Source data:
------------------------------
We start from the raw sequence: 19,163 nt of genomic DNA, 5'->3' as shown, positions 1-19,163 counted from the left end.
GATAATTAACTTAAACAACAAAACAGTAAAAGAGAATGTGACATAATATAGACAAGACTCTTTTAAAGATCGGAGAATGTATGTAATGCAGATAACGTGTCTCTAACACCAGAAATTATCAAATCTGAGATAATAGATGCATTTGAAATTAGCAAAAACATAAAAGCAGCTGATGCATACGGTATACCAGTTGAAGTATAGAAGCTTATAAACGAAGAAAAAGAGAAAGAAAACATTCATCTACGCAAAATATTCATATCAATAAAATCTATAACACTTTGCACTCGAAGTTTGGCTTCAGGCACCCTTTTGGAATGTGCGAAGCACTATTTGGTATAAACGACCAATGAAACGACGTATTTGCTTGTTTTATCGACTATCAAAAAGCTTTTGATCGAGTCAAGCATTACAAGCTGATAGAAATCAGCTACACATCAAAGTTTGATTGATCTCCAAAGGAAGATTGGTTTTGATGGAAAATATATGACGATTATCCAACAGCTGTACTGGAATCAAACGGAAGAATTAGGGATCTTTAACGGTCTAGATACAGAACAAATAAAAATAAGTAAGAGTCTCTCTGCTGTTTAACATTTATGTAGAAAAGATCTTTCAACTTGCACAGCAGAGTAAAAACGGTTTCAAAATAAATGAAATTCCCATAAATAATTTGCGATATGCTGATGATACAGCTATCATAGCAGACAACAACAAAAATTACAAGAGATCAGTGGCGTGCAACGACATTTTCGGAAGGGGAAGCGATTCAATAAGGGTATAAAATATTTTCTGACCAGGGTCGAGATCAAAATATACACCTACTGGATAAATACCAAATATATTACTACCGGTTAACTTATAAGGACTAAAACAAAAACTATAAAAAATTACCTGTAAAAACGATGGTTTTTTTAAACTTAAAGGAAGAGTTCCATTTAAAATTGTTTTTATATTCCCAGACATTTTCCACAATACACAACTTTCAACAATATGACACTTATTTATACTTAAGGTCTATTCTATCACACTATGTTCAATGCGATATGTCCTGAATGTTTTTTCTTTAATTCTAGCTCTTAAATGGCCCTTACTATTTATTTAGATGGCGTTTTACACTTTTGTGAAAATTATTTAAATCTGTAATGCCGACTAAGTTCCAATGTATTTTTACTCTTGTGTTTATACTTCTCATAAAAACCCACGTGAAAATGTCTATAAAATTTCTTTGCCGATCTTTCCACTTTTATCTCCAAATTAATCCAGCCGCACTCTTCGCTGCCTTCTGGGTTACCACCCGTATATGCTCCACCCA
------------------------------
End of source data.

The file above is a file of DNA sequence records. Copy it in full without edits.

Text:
We start from the raw sequence: 19,163 nt of genomic DNA, 5'->3' as shown, positions 1-19,163 counted from the left end.
GATAATTAACTTAAACAACAAAACAGTAAAAGAGAATGTGACATAATATAGACAAGACTCTTTTAAAGATCGGAGAATGTATGTAATGCAGATAACGTGTCTCTAACACCAGAAATTATCAAATCTGAGATAATAGATGCATTTGAAATTAGCAAAAACATAAAAGCAGCTGATGCATACGGTATACCAGTTGAAGTATAGAAGCTTATAAACGAAGAAAAAGAGAAAGAAAACATTCATCTACGCAAAATATTCATATCAATAAAATCTATAACACTTTGCACTCGAAGTTTGGCTTCAGGCACCCTTTTGGAATGTGCGAAGCACTATTTGGTATAAACGACCAATGAAACGACGTATTTGCTTGTTTTATCGACTATCAAAAAGCTTTTGATCGAGTCAAGCATTACAAGCTGATAGAAATCAGCTACACATCAAAGTTTGATTGATCTCCAAAGGAAGATTGGTTTTGATGGAAAATATATGACGATTATCCAACAGCTGTACTGGAATCAAACGGAAGAATTAGGGATCTTTAACGGTCTAGATACAGAACAAATAAAAATAAGTAAGAGTCTCTCTGCTGTTTAACATTTATGTAGAAAAGATCTTTCAACTTGCACAGCAGAGTAAAAACGGTTTCAAAATAAATGAAATTCCCATAAATAATTTGCGATATGCTGATGATACAGCTATCATAGCAGACAACAACAAAAATTACAAGAGATCAGTGGCGTGCAACGACATTTTCGGAAGGGGAAGCGATTCAATAAGGGTATAAAATATTTTCTGACCAGGGTCGAGATCAAAATATACACCTACTGGATAAATACCAAATATATTACTACCGGTTAACTTATAAGGACTAAAACAAAAACTATAAAAAATTACCTGTAAAAACGATGGTTTTTTTAAACTTAAAGGAAGAGTTCCATTTAAAATTGTTTTTATATTCCCAGACATTTTCCACAATACACAACTTTCAACAATATGACACTTATTTATACTTAAGGTCTATTCTATCACACTATGTTCAATGCGATATGTCCTGAATGTTTTTTCTTTAATTCTAGCTCTTAAATGGCCCTTACTATTTATTTAGATGGCGTTTTACACTTTTGTGAAAATTATTTAAATCTGTAATGCCGACTAAGTTCCAATGTATTTTTACTCTTGTGTTTATACTTCTCATAAAAACCCACGTGAAAATGTCTATAAAATTTCTTTGCCGATCTTTCCACTTTTATCTCCAAATTAATCCAGCCGCACTCTTCGCTGCCTTCTGGGTTACCACCCGTATATGCTCCACCCA